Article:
In November 2019, the Indian government (“IM‘) surprised the international trading community by withdrawing from the negotiations of the Regional Comprehensive and Economic Partnership (RCEP) agreement, in which it had participated for several years. The Indian government’s apprehensions focused primarily on expanding market access for goods from China. This was followed by a careful review of some of the existing trade agreements that India has entered into with some Asian countries in which India has faced a negative trade balance. Based on this experience, India sought to partner with countries that could provide more balanced trade opportunities and market access for Indian products. Almost two years after RCEP’s withdrawal, the Indian government has found new trading partners to open doors for increased international trade.
The first half of calendar year 2022 marked two important milestones in this regard. In February 2022, India signed the Comprehensive Economic Partnership Agreement with the United Arab Emirates. After that, in April 2022, India signed the Economic Comprehensive Trade Agreement with Australia (this agreement has not entered into force yet). Both agreements demonstrate India’s commitment to deepening its trade and economic relations with the rest of the world.
While these comprehensive trade agreements are not the first of their kind, they are not the last either. In fact, in a bid to reach more comprehensive trade agreements, the Indian government has also entered into negotiations with a number of other countries.
The objective of this article is to provide a broad consultative perspective of comprehensive trade agreements for trade and industry in India. It begins by briefly discussing India’s past and recent comprehensive trade agreements as well as those in the pipeline. It then discusses some aspects of these comprehensive trade agreements that are relevant from the perspective of trade and industry in India.
India’s Commitments in Comprehensive Trade Agreements – Past and Future
Apart from being a founding and active member of the World Trade Organization at the multilateral level, India has also actively focused on trade initiatives at the bilateral and plurilateral levels. At present, India has concluded comprehensive trade agreements with more than ten countries. As the nomenclature suggests, the agreements are comprehensive in that they contain not only provisions relating to customs duties on goods, but also chapters such as non-tariff measures, intellectual property rights, trade electronics and market access for trade in services.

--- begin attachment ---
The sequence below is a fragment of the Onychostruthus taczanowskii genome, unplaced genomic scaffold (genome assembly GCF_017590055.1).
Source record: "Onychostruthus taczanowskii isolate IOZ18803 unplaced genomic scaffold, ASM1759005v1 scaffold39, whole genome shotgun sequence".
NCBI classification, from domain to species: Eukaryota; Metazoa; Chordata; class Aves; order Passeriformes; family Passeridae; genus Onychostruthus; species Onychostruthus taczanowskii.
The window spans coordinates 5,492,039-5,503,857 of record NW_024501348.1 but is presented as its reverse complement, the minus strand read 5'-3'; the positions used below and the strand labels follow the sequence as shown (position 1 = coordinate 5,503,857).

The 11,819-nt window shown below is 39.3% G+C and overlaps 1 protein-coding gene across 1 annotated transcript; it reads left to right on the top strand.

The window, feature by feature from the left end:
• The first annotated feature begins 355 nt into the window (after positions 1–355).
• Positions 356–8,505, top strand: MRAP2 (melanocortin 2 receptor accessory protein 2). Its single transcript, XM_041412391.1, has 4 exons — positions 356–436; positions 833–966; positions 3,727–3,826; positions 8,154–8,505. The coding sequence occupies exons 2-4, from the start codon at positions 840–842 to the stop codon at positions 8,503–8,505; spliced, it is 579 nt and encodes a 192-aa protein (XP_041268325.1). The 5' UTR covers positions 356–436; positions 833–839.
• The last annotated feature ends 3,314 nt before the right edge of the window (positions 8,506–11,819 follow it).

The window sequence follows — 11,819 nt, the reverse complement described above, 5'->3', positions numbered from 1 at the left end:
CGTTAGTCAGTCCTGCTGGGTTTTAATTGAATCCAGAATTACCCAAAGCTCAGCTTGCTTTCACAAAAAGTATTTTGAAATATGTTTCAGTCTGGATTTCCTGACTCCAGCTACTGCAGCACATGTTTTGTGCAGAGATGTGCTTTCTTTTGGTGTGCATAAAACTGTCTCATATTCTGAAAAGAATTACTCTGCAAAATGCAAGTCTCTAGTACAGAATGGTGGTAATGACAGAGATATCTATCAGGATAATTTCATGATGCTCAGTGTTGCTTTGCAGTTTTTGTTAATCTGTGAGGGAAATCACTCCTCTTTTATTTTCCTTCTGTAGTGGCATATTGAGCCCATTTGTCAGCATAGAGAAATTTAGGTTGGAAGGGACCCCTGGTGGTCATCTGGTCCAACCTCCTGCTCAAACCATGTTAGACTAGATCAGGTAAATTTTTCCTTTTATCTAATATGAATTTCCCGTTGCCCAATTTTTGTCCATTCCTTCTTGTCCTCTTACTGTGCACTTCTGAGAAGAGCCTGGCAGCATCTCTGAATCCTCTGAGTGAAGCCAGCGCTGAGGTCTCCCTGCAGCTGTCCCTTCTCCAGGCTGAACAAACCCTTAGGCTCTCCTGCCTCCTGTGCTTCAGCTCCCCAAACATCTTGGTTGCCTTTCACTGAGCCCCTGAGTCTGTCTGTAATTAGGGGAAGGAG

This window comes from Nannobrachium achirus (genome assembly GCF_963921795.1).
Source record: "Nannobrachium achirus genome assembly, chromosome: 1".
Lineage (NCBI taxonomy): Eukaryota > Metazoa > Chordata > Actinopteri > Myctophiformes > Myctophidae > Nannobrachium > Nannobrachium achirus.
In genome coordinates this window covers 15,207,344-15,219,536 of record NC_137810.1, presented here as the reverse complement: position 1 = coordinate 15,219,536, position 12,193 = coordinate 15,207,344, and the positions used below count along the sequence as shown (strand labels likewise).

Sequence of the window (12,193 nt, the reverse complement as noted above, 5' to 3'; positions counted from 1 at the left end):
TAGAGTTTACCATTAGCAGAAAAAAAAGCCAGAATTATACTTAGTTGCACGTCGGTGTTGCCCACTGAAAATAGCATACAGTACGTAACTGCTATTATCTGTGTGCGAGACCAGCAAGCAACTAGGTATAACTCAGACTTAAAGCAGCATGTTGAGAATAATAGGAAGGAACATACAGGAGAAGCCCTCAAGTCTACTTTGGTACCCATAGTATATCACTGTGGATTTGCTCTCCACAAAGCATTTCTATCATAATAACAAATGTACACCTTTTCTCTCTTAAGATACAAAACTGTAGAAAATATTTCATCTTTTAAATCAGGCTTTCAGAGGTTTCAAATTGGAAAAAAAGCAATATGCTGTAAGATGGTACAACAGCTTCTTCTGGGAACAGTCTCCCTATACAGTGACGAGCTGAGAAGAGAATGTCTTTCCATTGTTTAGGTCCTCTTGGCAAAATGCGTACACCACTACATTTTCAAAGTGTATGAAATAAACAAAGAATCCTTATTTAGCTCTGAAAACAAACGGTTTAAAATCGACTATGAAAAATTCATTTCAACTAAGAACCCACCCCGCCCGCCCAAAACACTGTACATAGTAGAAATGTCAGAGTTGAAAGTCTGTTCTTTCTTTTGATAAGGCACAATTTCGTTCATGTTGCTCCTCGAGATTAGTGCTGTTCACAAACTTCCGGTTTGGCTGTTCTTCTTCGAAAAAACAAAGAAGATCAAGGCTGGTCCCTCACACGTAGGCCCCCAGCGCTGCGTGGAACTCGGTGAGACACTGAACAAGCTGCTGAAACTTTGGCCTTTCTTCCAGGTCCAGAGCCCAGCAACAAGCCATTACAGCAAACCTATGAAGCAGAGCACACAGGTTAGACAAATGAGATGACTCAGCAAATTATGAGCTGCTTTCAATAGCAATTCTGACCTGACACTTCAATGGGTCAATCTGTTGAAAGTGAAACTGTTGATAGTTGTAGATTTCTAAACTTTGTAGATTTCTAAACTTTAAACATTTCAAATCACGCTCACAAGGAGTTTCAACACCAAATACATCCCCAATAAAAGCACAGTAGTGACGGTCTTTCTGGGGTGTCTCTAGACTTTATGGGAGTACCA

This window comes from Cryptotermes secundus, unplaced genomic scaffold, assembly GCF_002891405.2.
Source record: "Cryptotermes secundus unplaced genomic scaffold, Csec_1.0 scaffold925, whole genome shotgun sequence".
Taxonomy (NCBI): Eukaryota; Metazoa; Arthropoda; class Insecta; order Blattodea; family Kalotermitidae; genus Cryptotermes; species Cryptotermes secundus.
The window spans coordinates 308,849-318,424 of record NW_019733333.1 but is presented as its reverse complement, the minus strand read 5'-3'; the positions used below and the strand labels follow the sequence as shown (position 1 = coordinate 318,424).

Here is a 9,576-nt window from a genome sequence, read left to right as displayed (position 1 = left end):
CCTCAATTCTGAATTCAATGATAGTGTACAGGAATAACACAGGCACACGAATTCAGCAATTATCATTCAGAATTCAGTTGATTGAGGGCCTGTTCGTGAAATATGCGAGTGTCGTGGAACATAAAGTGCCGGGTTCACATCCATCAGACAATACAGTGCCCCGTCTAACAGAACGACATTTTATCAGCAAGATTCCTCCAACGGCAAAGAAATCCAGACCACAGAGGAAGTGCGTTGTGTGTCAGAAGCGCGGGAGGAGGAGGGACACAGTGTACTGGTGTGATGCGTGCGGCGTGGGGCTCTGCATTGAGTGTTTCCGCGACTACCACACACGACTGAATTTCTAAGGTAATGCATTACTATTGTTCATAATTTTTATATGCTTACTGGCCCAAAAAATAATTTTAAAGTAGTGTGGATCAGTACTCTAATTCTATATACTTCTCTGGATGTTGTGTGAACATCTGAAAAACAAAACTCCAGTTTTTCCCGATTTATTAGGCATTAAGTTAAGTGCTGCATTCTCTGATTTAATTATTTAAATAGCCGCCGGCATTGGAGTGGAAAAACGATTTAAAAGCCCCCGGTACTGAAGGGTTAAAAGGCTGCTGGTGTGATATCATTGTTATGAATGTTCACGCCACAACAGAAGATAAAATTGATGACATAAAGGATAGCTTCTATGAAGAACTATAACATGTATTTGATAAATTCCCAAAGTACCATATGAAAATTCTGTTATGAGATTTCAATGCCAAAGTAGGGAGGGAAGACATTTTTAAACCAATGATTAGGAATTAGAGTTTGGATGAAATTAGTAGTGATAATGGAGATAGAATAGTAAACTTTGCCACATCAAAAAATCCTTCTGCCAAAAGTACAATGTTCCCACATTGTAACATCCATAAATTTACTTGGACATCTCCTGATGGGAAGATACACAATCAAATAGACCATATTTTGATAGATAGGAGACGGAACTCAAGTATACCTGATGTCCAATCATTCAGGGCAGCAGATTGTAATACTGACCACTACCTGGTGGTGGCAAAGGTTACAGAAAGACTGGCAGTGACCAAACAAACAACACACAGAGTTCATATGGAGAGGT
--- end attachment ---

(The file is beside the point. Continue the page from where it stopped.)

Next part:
Among these, comprehensive trade agreements with ASEAN, Korea and Japan have facilitated significant trade flow with India. Regarding recent trade deals, India’s Comprehensive Trade Agreement with Australia is worth mentioning for providing market access to Indian traditional rulers and yoga teachers.
It should be noted that a limited number of India’s comprehensive trade agreements, such as those with Singapore, have a chapter on the protection and promotion of investments, so much so that they include a chapter on the settlement of investor-state disputes. However, in light of India’s unpleasant experiences with the provisions of the investment treaty, India has consciously walked away from any negotiations over them. In fact, even though the India-Australia trade agreement contains provisions on investment, the chapter only serves to clarify that decisions and requirements under their respective investment frameworks are expressly excluded from the applicability of the dispute settlement chapter.
Apart from the above-mentioned agreements, and as mentioned earlier, India has also started negotiating comprehensive trade agreements with other countries. Some of these countries are Canada, United Kingdom, GCC and European Union (‘EU‘).
Among these countries, the negotiations with the EU, which have resumed after a long break, are being closely followed by all stakeholders for the significant trade potential between the two countries that could be unlocked. However, they are also being watched closely as they raise contentious issues such as standards for protecting intellectual property rights, market access for automobiles and spirits, and more. It remains to be seen how these delicate issues will be resolved and what form the final agreement will take. take.